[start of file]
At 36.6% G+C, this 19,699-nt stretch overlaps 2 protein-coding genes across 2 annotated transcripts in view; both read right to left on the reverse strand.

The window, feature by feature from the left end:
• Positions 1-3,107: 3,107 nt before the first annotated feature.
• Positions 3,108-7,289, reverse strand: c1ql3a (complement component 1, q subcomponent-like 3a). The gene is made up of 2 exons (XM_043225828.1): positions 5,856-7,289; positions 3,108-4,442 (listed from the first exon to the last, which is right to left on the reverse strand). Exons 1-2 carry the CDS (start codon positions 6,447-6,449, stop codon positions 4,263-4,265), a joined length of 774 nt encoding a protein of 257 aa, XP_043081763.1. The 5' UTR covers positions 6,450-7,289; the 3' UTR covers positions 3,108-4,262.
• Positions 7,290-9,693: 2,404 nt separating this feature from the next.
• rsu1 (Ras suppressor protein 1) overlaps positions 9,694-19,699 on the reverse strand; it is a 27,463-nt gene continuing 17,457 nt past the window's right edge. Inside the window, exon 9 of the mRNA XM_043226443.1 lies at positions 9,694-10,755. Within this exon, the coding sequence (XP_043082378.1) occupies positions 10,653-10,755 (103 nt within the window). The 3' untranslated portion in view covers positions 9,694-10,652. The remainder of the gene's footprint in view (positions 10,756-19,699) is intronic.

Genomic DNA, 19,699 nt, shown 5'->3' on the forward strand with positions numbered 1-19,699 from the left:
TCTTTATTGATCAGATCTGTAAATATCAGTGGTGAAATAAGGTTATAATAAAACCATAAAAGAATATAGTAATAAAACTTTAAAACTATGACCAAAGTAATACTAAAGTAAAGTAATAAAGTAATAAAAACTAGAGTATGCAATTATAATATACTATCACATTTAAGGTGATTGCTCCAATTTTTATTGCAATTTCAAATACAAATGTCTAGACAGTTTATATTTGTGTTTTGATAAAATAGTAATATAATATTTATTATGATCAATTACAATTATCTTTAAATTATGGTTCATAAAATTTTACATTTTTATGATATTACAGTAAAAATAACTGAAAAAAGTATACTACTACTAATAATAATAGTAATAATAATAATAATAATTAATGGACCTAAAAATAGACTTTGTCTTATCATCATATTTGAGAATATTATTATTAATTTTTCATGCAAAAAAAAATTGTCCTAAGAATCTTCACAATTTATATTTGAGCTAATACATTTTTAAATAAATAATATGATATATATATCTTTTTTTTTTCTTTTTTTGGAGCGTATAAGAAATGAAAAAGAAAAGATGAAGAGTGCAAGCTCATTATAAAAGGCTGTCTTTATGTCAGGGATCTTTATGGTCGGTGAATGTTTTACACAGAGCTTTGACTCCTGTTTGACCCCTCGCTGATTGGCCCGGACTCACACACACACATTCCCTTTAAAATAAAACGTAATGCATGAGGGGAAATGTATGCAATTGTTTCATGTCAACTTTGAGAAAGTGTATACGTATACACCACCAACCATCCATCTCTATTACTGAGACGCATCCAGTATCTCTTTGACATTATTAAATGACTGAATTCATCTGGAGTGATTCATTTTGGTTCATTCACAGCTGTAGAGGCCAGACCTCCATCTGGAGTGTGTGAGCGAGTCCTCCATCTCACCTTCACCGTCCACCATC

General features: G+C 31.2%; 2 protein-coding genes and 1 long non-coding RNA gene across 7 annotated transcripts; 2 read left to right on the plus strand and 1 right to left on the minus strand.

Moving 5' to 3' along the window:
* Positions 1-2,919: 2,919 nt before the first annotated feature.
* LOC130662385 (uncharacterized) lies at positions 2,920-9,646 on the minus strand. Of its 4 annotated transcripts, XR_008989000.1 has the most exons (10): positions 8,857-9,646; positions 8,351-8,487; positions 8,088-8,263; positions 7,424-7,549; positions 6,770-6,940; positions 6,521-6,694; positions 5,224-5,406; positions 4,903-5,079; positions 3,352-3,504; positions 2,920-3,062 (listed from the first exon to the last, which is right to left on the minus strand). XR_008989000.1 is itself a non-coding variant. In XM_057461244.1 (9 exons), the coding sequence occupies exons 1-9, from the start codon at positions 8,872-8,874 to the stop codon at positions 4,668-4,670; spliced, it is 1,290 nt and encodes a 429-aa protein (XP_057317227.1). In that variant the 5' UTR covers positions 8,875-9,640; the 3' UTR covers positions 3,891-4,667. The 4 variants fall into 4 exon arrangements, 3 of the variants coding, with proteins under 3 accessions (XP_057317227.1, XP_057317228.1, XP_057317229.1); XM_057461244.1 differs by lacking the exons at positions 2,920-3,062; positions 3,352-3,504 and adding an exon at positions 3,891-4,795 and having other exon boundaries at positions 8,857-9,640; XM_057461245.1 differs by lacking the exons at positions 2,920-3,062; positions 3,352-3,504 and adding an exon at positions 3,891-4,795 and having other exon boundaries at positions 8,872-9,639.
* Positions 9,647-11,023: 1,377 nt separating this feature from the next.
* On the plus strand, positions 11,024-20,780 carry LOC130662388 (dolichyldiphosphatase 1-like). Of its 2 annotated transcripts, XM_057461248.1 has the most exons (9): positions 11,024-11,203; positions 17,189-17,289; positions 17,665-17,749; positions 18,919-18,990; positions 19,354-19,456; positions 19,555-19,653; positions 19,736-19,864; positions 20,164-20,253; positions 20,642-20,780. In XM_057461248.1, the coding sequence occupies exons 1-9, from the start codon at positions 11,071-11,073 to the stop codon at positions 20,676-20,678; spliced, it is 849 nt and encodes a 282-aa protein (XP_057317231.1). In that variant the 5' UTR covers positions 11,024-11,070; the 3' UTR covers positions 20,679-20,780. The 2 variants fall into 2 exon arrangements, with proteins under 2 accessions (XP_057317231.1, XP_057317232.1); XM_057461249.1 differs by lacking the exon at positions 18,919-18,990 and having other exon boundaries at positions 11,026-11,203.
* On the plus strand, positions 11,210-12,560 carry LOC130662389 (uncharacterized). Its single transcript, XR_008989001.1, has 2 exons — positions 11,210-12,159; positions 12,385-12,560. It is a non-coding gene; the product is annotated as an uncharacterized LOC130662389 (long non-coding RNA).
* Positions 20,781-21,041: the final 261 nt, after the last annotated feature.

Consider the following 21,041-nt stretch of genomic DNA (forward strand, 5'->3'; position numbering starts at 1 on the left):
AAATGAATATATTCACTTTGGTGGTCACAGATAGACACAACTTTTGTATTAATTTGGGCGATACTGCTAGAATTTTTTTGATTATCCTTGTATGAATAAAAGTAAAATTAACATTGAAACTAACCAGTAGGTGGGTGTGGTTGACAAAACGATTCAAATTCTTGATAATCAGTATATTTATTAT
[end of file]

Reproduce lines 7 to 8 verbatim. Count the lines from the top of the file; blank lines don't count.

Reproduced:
Genomic DNA, 19,699 nt, shown 5'->3' on the forward strand with positions numbered 1-19,699 from the left:
TCTTTATTGATCAGATCTGTAAATATCAGTGGTGAAATAAGGTTATAATAAAACCATAAAAGAATATAGTAATAAAACTTTAAAACTATGACCAAAGTAATACTAAAGTAAAGTAATAAAGTAATAAAAACTAGAGTATGCAATTATAATATACTATCACATTTAAGGTGATTGCTCCAATTTTTATTGCAATTTCAAATACAAATGTCTAGACAGTTTATATTTGTGTTTTGATAAAATAGTAATATAATATTTATTATGATCAATTACAATTATCTTTAAATTATGGTTCATAAAATTTTACATTTTTATGATATTACAGTAAAAATAACTGAAAAAAGTATACTACTACTAATAATAATAGTAATAATAATAATAATAATTAATGGACCTAAAAATAGACTTTGTCTTATCATCATATTTGAGAATATTATTATTAATTTTTCATGCAAAAAAAAATTGTCCTAAGAATCTTCACAATTTATATTTGAGCTAATACATTTTTAAATAAATAATATGATATATATATCTTTTTTTTTTCTTTTTTTGGAGCGTATAAGAAATGAAAAAGAAAAGATGAAGAGTGCAAGCTCATTATAAAAGGCTGTCTTTATGTCAGGGATCTTTATGGTCGGTGAATGTTTTACACAGAGCTTTGACTCCTGTTTGACCCCTCGCTGATTGGCCCGGACTCACACACACACATTCCCTTTAAAATAAAACGTAATGCATGAGGGGAAATGTATGCAATTGTTTCATGTCAACTTTGAGAAAGTGTATACGTATACACCACCAACCATCCATCTCTATTACTGAGACGCATCCAGTATCTCTTTGACATTATTAAATGACTGAATTCATCTGGAGTGATTCATTTTGGTTCATTCACAGCTGTAGAGGCCAGACCTCCATCTGGAGTGTGTGAGCGAGTCCTCCATCTCACCTTCACCGTCCACCATC